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The Trust Brute
They Laugh Best Who Laugh Last

They Laugh Best Who Laugh LastHerculesA recurring theme throughout this—Davenport’s second collection of cartoons—is the Trusts. A trust or corporate trust is a large grouping of business interests with significant market power, which may be embodied as a corporation or as a group of corporations that collude with one another in various ways. In Davenport’s day, the term trust is often used to refer to the monopolies and near-monopolies in the United States during the Second Industrial Revolution in the 19th century and early 20th century. These Gilded Age constructs were a prime target of William Randolph Hearst’s brand of journalism.

In this cartoon, Davenport introduced his famous “Brute” character to personify these monopolistic corporate entities. As Dollar Mark Hanna, President McKinley and Sen. Tom Platt look on, the brute flings “the people” towards the bones of the “small dealer.” He claimed his inspiration was a statue he saw while touring Europe in 1897:

In St. Mark’s Square in Venice ... I came across a statue of Samson throwing some man or other — I forgot his name — to the ground. The abnormal size of the muscles of the figure struck me at once. Turning to my wife who was with me, I said, “The Trusts.” – HCD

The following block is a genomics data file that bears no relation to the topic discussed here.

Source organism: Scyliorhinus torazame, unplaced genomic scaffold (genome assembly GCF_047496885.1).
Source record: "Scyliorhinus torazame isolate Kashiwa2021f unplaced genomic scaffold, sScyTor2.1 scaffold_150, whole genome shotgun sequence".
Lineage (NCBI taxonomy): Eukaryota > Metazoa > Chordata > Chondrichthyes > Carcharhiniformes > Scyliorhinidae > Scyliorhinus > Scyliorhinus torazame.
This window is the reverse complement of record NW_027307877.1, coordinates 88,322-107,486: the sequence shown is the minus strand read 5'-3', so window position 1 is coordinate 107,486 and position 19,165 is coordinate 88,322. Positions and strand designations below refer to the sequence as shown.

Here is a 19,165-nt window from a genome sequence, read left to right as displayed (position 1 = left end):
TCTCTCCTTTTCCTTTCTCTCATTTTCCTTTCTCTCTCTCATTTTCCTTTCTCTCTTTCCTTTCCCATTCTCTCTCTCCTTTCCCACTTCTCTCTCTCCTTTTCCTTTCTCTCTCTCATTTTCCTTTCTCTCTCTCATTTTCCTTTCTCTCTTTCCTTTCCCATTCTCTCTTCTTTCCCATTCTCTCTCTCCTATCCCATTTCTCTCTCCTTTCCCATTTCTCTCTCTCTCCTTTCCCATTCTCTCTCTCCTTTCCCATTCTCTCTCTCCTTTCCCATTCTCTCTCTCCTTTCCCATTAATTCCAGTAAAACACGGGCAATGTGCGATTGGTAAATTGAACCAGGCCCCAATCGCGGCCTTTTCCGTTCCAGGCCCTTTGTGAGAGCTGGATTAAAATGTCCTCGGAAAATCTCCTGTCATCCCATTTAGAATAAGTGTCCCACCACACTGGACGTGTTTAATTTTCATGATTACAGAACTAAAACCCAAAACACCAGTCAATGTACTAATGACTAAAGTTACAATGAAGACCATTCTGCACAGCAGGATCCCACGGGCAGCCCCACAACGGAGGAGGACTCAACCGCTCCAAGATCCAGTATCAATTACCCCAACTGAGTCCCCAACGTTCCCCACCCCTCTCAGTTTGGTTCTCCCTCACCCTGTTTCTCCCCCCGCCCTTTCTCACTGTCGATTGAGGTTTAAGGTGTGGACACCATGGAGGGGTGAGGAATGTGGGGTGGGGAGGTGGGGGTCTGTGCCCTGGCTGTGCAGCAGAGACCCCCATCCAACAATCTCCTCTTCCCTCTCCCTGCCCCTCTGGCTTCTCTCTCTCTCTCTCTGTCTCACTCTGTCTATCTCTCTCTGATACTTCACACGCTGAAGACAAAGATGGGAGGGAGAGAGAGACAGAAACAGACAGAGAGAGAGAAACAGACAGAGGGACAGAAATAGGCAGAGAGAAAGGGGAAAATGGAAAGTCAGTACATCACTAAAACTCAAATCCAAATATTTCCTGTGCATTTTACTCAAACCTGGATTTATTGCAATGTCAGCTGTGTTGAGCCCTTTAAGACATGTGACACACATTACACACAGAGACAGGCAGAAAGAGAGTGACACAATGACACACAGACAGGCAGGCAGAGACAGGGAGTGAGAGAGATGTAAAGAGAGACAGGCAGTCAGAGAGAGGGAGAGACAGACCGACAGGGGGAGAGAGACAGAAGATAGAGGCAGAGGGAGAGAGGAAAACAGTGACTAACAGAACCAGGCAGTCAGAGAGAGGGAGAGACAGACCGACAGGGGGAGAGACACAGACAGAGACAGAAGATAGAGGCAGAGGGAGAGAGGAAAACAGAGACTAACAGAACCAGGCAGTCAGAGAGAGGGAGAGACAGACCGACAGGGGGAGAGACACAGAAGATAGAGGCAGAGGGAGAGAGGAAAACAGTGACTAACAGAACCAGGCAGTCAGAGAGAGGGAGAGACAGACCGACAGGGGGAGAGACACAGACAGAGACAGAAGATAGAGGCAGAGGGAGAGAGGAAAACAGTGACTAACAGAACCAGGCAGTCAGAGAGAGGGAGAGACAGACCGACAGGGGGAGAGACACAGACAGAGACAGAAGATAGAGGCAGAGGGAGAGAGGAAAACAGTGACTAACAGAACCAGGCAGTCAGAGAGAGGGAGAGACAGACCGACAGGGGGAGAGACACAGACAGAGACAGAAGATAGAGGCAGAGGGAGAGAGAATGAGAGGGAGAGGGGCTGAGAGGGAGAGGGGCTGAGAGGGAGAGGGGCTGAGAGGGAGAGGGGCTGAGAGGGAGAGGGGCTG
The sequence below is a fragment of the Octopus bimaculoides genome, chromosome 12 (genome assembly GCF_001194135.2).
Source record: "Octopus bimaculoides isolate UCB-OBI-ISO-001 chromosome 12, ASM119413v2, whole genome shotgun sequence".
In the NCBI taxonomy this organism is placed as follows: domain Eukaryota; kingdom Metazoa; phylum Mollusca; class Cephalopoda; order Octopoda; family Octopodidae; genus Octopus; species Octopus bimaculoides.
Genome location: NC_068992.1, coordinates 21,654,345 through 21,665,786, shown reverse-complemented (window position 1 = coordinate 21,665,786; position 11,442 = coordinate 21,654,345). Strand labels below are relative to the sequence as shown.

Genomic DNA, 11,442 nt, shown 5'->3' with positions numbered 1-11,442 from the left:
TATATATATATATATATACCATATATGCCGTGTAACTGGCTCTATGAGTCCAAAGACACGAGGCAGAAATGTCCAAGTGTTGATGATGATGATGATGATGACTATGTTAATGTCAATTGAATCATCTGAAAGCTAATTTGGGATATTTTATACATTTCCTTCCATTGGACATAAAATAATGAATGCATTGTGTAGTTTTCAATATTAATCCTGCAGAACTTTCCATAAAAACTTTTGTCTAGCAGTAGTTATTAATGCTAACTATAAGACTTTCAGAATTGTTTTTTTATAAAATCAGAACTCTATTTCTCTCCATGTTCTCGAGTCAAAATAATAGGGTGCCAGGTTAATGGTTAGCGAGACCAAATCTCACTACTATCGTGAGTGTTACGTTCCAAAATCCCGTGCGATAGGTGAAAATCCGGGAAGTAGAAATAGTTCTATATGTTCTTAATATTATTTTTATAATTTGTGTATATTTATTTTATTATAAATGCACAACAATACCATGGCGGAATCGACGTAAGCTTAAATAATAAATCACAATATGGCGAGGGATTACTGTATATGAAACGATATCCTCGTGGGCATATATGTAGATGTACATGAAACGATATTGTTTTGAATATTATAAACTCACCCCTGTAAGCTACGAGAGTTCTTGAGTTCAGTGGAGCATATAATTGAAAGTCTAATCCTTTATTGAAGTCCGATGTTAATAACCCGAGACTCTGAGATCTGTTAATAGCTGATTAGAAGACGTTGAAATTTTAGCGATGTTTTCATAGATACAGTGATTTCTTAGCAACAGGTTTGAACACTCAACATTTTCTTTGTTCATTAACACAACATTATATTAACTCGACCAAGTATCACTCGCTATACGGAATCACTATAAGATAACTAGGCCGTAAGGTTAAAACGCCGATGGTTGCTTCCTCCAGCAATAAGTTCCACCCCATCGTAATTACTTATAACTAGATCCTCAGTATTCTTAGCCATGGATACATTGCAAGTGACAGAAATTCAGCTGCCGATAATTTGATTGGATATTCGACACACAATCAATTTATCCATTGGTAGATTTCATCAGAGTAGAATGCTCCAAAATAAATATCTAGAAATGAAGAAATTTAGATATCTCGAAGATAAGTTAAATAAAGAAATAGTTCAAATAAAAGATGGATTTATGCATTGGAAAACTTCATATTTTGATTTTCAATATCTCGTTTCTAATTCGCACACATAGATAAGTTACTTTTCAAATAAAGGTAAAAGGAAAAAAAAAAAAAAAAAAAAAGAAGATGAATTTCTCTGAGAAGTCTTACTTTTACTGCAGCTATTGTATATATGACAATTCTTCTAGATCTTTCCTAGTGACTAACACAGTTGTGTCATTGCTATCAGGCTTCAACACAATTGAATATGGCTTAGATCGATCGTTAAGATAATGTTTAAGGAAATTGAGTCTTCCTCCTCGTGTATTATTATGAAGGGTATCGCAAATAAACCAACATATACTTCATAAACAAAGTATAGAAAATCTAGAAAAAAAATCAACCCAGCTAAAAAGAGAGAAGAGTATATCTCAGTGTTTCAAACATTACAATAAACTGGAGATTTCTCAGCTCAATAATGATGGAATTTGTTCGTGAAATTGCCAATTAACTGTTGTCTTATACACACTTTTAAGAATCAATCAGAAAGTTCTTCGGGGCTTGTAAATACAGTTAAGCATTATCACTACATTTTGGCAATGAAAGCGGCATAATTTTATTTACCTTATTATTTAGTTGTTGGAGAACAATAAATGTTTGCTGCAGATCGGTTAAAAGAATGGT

Antonio CanovaHowever, after searching in vain for a statue of Samson from Venice, we switched to other mythic muscular characters, and we soon found the statue of Hercules and Lichas in the Galleria Nazionale d’Arte Moderna e Contemporanea, Rome. No doubt this is Homer’s “Sampson.” Originally created by Antonio Canova (1757–1822; right), between 1795 and 1815, In Greek mythology, Lichas was Hercules’ servant, who brought the poisoned shirt from Deianira—Hercules’ wife—to Hercules, because of Deianira’s jealousy of Iole, which killed him. The story is recounted in Ovid’s Metamorphoses written in 8 AD:

So, in his frenzy, as he wandered there, he chanced upon the trembling Lichas, crouched in the close covert of a hollow rock. Then in a savage fury he cried out, “Was it you, Lichas, brought this fatal gift? Shall you be called the author of my death?” Lichas, in terror, groveled at his feet, and begged for mercy–“Only let me live!” But seizing on him, the crazed Hero whirled him thrice and once again about his head, and hurled him, shot as by a catapult, into the waves of the Euboic Sea. Lichas was innocent but due to a big misunderstanding Hercules threw him into the sea.

As you will see in the following pages, Davenport’s “Trust Brute” is applied and multiplied onto the myriad menagerie of the Gilded Age corporate excesses. Like the Tammany Tiger and Uncle Sam, the Brute joins Davenport’s toolbox of hyperbolic personifications, drawn to order.

From Wikipedia, the free encyclopedia.